If you attend what Americans call a “Renaissance Festival,” you will see, gathered in one place, the diverse elements of American geekdom. These so-called faire are not so much concerned with the Renaissance as with fantasy in general. Typically, they have a given themed year, usually involving Henry VIII and one of his unfortunate brides. Nonetheless, every SCA freak within a 200 mile radius descends upon the festival to live out a day of fantasy among his own kind. Sincere—or stoned—neo-pagans, Latin traditionalists, English teachers with a fancy for Shakespeare and everything Elizabethan, hordes of fratboys with a fetish for pirates, D&D tramps, pale and emaciated WoW victims, Conan the Barbarian devotees who fancy dark age chic, folks with a taste for the Arthurian, and, naturally, Trekkies defy time-lines and sensibility as they don their gay apparel and revel in superb silliness.
Adam and I had a fine time at Warwick’s festival in England; the skillful jousting, the real castle, and the historic significance of the place made it a real contender for best time-travelling festival. However, the British lack the flexible jollity of American nerds, who have a certain monopoly on geek taste. Warwick was like Jamestown or Williamsburg with more attitude and flair. To see the real deal, you must have a fake castle.
My favorite American RenFest is definitely Maryland’s Renaissance Festival . . . it makes for a very fun day. There are stage performances and travelling entertainers all day, along with endless shops for armor, body piercings, or period costumes, dozens of ways to consume food without utensils, and some opportunities for learning history. The artisans are usually very informative, and they take a lot of pride in their work. After all, there are not many traditional bowyers around anymore; even eccentric exclusivity brings pride.
At Maryland’s festival, I highly recommend Johnny Fox, Hack and Slash, and The O’Danny Girls. Besides these shows, there are real elephants, dunk-a-wench games, castle wall climbing, cirque du soleil-type acts, dog shows, and perhaps the best people watching available outside of comic/sci-fi conventions. Really, it’s a freak magnet; I love it!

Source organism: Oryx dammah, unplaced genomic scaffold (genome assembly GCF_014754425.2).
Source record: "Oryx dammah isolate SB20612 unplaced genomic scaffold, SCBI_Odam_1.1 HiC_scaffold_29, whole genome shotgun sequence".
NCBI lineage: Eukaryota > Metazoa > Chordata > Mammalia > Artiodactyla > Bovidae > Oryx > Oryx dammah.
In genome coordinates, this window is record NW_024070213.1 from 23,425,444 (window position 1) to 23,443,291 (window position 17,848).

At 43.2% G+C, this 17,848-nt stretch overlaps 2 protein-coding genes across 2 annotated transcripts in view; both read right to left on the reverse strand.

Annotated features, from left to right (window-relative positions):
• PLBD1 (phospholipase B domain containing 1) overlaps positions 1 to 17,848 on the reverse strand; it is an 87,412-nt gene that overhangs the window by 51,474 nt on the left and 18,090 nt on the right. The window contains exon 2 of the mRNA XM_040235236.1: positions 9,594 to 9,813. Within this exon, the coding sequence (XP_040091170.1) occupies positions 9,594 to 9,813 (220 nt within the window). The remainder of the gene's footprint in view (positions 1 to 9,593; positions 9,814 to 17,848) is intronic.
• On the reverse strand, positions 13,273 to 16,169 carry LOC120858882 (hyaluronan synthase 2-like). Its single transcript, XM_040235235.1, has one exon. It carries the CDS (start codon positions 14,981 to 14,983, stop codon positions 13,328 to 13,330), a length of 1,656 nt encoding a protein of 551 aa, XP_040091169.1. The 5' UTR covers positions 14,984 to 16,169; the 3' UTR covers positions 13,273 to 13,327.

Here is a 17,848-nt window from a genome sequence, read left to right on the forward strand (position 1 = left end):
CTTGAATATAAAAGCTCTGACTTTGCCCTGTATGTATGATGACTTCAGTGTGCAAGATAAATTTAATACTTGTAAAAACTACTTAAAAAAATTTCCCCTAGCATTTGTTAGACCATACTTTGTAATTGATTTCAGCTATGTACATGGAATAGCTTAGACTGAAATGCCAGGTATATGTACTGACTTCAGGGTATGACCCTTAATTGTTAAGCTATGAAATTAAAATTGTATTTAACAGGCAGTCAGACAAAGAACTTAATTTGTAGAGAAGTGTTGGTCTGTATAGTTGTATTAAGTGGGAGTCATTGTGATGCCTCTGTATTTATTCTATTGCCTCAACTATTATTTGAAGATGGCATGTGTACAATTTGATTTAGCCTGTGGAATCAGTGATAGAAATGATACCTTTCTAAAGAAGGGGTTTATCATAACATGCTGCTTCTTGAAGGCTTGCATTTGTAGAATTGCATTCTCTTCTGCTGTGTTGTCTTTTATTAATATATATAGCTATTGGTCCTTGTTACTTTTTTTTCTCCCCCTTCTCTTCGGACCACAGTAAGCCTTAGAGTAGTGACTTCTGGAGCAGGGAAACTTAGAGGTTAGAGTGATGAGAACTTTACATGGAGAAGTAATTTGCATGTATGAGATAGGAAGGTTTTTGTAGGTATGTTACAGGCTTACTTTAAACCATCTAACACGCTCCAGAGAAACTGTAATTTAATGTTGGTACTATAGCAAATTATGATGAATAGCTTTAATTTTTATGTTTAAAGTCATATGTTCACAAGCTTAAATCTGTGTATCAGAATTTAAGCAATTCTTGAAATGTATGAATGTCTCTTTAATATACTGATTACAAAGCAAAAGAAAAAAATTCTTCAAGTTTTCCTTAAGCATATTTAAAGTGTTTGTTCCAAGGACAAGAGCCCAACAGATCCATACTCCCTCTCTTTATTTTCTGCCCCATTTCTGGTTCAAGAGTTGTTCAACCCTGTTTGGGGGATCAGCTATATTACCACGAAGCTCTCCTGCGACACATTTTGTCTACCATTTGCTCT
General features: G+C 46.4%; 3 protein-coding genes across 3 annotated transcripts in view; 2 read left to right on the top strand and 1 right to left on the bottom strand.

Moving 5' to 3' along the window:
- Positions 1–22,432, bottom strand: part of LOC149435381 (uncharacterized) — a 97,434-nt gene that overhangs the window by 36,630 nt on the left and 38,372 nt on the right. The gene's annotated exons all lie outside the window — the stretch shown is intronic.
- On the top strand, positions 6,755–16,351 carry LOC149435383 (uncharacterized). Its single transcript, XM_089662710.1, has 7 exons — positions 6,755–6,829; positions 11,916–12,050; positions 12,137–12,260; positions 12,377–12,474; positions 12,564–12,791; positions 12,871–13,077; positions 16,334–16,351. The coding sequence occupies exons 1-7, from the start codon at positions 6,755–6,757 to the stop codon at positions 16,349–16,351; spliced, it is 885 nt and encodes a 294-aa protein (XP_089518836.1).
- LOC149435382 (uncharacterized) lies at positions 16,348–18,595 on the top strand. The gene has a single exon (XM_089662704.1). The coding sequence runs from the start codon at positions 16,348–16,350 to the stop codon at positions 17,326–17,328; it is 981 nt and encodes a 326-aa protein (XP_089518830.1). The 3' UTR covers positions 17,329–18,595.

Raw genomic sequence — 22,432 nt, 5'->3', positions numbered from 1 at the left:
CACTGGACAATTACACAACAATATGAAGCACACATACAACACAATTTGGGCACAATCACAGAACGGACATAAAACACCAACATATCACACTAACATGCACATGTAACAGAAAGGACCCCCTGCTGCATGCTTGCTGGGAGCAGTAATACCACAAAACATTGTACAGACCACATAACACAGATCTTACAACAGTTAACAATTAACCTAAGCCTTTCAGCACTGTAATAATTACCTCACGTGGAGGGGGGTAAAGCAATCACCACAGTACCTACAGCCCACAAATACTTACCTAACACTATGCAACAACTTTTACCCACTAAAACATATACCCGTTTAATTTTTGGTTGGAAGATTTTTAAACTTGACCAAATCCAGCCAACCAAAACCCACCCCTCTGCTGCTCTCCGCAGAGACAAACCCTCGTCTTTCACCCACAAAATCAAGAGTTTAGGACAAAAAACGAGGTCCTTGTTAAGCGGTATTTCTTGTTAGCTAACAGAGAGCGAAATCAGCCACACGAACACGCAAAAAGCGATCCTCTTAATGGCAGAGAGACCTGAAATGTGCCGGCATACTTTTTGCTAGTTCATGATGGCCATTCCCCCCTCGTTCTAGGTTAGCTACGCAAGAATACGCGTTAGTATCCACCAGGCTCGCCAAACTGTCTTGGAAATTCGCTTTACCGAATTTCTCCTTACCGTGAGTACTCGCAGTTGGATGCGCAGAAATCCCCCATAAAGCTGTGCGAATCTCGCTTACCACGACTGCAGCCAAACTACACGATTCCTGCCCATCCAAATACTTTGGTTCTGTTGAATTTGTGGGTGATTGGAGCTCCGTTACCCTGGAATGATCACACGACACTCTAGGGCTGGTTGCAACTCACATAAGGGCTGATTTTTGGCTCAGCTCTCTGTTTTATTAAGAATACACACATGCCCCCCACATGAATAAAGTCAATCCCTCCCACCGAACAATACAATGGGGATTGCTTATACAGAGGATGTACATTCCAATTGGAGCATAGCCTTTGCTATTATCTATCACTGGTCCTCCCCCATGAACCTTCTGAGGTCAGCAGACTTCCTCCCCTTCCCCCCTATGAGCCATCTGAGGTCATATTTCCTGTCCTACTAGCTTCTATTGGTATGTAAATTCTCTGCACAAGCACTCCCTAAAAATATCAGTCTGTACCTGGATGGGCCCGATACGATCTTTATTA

Supposedly, the biggest Renaissance festival is in Texas—obviously, right? Well, I would like to see how the Lone Star State presents the faire . . . maybe next year.
I love the internet; it offers us such a bounty of tawdry goods without end. Several years ago, I came upon the Postmodernism Generator, which is a fitting testament to the idiocy of reason’s enemies. The generator is a clever program that pieces together strings of postmodern catch phrases into something suggestive of cognitive human thought. Naturally, it must fall significantly short of logical argumentation or else the semblance to postmodern scholarship would be ruined and the parody would not hold.
Each time that you reload the page, the mindless code produces a new set of similarly senseless rubbish. You can find many precious gems. In a trial case, we get,
“Sexual identity is fundamentally a legal fiction,” says Sontag; however, according to la Fournier, it is not so much sexual identity that is fundamentally a legal fiction, but rather the futility of sexual identity. The subject is interpolated into a that includes language as a whole. But the premise of textual nationalism implies that class, perhaps surprisingly, has intrinsic meaning.”
The joy never ends!
The generator’s host site, Communications from Elsewhere, also links to Alan Sokal’s Social Text affair, which humiliated and outraged humanities departments for exposing them to be the misologic posers that they are.
Finally, sensible academic subversion . . .
This “fun realm” is a useful substitute for forwarding links to friends and crowding their e-mail accounts with, “You got to see this!” If you are guilty of FW: harrassment, maybe you should start a blog, too. If, however, you are a victim of such behavior, you will likely sympathize with the girl from The Onion’s “E-Mail From Aunt Accidentally Opened.”
Well, I discovered the following delightful video over the summer, “The Yum Yum Train” from Robot Chicken:
I love the baby at the end.